From 3:00-4:00 I will be working with Lisa, who is quite a bit older than Terry but nevertheless full of life. She loves telling, and retelling, stories from her youth, including how she lead her high school basketball team to win the state championships and about how her two brothers “toughened her up.” Lisa usually uses a wheelchair but is adamant about using her walker for the fitness program. With Lisa I will work on walking and strength training to maintain her current level of fitness and keep her from being dependent on her chair full time.

Finally from 4:00-5:00 I work with Louise, who suffered her brain injury as an infant when she fell out of a window. Louise is also of advanced age, and is not afraid to speak her mind! I’ve found working with Louise to be particularly beneficial because she is always giving me tips and advice on how to safely and respectfully do things like help her stand up and walk. Louise suffers from seizures but other than that has very few cognitive impairments from her injury. With Louise the focus will be entirely on walking, as she does not get a chance to walk during the rest of the week, and needs to maintain the muscles and circulation in her legs.

I am loving that I can experience three totally different cases, each with different goals and needs for this program. An important thing I have learned about brain injury rehabilitation is how individual each person’s rehab journey is. Just like no two brains are the same, no two injuries are the same, and so SLI’s fitness program tries to offer one-on-one training as much as possible, so that a trainer can focus on one person’s individual needs at a time. This also creates a wonderful interpersonal relationship between the trainers and the individual they are working with. I can’t wait to bond with Terry, Lisa, and Louise at a personal level!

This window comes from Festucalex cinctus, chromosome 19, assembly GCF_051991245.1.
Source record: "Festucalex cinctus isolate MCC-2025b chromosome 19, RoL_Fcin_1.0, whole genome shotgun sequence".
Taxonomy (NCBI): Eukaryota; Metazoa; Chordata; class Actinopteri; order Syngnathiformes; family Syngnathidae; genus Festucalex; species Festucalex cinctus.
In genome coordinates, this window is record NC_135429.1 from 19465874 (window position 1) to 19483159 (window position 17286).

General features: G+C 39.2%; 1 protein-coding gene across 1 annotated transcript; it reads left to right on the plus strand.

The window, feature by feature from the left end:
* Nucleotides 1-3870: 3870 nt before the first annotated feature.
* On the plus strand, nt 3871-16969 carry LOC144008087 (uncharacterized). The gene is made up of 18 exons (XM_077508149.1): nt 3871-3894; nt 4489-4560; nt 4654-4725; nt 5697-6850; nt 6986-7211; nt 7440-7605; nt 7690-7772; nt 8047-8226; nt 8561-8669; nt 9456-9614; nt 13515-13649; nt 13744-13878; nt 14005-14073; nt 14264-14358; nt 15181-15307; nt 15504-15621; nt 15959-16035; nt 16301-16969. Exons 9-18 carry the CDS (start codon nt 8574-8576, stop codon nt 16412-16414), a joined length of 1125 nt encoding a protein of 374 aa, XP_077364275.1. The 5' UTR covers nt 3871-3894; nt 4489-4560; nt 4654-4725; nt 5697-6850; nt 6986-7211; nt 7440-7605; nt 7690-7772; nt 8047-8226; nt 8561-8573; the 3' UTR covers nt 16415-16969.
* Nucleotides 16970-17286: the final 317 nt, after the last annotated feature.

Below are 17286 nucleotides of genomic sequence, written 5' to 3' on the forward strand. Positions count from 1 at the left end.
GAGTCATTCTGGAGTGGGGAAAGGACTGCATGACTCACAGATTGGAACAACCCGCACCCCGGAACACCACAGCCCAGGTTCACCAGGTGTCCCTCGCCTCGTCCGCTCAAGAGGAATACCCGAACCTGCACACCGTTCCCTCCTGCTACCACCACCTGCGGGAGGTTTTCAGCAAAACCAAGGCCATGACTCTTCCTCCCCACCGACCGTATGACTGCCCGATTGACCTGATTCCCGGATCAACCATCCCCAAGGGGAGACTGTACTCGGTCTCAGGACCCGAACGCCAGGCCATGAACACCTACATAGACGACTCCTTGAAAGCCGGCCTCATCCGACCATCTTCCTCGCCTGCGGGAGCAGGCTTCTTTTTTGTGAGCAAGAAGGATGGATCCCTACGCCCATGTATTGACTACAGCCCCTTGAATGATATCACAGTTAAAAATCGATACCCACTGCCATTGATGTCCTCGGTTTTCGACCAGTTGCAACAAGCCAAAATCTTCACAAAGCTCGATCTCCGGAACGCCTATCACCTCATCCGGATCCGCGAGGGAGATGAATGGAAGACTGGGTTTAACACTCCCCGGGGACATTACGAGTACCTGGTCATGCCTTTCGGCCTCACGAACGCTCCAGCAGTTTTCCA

My Goals:

My career goal is to become a physical therapist. As a fitness trainer, I will be doing therapeutic exercises to rehabilitate people with disabilities. This work will prepare me for the work in physical intervention I hope to do as a physical therapist. I will also be making connections within the physical rehabilitation field, which will be invaluable as I begin to network relationships with physical therapists that can assist me in my prospective applications to graduate programs.

My academic goal is to apply and expand upon what I have learned as a Health, Science, Society, and Policy major.  In the fitness program, my responsibility of administering therapeutic exercises will utilize and expand upon my academic knowledge of physiology, biology, and exercise science. Working with the brain injury community will further my knowledge about the disability field, which I have studied academically. My duties as a research intern will utilize/expand upon my academic studies of epidemiology, statistics, research methods, as well as health policy.

My personal goal is to form intimate relationships with the adults in the exercise program. Interacting with this population every day, I hope to be a fitness trainer, and also a friend. As a physical therapist I want to be as supportive and understanding as possible towards people with disabilities and know how to best serve their unique needs. While teaching this population, I will also discover a great deal about disability on a personal level, something I believe you can only truly learn through hands on experience.

That’s all for now! To see what the space and fitness program looks like, check out this video:

– Julia Doucett ’16